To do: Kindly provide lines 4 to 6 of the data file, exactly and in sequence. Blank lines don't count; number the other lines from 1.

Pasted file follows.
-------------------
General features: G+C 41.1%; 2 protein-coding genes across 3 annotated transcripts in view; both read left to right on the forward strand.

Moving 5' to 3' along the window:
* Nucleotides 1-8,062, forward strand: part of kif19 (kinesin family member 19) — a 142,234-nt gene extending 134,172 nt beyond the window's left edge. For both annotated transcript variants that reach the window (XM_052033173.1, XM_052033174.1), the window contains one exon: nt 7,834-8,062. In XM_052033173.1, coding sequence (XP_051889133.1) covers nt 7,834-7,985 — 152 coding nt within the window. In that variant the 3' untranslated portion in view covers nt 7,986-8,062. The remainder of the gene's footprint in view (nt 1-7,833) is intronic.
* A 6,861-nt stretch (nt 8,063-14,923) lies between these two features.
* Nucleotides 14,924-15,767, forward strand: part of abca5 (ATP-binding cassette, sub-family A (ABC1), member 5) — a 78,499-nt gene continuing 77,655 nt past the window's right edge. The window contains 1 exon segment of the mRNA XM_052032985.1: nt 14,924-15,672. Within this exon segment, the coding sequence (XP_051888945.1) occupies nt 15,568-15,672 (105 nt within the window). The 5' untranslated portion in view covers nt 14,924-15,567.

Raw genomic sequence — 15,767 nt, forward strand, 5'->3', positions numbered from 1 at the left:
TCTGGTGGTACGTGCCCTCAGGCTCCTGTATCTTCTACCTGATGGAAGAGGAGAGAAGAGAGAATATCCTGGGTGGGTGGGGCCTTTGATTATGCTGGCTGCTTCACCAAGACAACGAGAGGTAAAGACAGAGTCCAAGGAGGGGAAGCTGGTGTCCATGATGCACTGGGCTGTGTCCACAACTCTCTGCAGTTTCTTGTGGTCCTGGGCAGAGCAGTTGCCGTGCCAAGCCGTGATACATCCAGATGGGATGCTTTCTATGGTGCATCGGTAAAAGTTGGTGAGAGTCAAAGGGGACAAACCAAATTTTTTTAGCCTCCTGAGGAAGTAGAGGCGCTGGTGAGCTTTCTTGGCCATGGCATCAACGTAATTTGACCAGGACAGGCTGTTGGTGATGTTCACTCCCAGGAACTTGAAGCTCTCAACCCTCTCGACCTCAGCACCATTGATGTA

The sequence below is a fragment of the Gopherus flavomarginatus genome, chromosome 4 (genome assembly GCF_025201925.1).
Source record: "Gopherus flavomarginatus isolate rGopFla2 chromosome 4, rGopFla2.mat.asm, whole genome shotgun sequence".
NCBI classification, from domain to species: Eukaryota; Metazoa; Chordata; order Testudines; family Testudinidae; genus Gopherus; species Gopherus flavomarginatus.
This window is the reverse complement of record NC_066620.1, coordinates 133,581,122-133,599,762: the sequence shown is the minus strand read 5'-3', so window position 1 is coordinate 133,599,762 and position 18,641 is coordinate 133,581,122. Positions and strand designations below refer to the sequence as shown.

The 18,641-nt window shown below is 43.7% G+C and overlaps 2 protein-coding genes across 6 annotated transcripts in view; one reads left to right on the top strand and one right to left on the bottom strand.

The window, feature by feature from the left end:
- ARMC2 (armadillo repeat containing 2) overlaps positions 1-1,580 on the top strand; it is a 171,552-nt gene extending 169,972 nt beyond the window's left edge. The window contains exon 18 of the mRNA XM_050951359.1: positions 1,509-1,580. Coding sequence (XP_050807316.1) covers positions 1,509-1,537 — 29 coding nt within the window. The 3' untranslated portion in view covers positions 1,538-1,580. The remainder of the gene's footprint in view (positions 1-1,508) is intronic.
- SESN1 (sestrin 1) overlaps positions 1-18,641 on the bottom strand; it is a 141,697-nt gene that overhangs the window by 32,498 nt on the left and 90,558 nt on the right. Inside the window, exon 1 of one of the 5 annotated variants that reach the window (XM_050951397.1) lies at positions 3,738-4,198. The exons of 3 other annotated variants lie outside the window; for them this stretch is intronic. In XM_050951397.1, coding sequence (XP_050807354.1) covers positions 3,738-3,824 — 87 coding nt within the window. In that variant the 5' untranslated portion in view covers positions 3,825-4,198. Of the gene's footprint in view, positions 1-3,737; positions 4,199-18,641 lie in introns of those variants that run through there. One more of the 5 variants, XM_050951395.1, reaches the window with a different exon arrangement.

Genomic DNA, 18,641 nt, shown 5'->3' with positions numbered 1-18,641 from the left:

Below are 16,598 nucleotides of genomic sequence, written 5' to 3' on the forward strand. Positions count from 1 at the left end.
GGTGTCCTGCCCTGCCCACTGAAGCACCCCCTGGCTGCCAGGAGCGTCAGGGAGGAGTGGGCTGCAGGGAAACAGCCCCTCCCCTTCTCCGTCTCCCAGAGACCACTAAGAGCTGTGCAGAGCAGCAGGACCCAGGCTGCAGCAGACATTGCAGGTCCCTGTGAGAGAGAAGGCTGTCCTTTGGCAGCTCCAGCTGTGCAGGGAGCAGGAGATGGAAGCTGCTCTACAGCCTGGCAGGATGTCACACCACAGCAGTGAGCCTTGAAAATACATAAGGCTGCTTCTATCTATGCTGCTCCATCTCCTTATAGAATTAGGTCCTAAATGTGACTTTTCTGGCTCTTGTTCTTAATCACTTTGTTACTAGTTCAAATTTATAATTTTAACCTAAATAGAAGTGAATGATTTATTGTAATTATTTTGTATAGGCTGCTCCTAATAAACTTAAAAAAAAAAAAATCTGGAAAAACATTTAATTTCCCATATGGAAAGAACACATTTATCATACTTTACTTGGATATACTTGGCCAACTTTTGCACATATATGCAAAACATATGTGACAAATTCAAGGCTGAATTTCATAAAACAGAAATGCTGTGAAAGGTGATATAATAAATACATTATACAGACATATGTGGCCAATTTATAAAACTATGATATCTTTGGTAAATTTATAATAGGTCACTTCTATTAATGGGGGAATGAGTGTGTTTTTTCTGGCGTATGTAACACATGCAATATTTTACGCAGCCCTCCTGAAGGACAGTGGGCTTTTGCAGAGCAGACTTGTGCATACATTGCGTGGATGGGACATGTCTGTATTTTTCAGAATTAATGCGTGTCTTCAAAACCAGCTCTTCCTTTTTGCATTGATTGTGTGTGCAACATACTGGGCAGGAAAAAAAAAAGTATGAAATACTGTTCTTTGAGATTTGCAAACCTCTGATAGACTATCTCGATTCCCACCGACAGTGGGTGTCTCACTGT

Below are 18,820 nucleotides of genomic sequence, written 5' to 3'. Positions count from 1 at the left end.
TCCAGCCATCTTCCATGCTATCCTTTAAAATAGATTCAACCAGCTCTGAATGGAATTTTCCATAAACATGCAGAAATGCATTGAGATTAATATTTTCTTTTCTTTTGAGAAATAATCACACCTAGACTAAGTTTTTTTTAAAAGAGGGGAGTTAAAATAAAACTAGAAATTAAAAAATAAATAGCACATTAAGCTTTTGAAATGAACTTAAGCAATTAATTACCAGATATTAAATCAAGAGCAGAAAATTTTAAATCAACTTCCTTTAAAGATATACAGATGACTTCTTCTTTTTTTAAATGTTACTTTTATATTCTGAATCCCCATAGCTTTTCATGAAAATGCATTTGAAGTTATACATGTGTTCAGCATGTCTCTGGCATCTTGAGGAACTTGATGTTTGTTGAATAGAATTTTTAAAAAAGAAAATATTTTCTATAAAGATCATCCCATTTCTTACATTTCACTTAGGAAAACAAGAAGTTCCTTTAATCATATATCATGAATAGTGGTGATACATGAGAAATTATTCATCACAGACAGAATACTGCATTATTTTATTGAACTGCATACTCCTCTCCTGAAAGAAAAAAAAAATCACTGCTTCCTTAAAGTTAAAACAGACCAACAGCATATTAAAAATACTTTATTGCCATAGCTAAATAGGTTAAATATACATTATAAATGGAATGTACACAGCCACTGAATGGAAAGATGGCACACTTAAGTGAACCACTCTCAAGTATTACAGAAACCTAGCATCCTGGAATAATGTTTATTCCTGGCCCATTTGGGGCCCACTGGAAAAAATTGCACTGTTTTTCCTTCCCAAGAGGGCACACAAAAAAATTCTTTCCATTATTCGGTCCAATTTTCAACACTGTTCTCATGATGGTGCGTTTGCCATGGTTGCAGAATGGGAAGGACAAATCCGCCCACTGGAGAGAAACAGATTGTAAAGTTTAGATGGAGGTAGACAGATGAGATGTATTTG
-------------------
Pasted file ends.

* A 6,861-nt stretch (nt 8,063-14,923) lies between these two features.
* Nucleotides 14,924-15,767, forward strand: part of abca5 (ATP-binding cassette, sub-family A (ABC1), member 5) — a 78,499-nt gene continuing 77,655 nt past the window's right edge. The window contains 1 exon segment of the mRNA XM_052032985.1: nt 14,924-15,672. Within this exon segment, the coding sequence (XP_051888945.1) occupies nt 15,568-15,672 (105 nt within the window). The 5' untranslated portion in view covers nt 14,924-15,567.

Raw genomic sequence — 15,767 nt, forward strand, 5'->3', positions numbered from 1 at the left: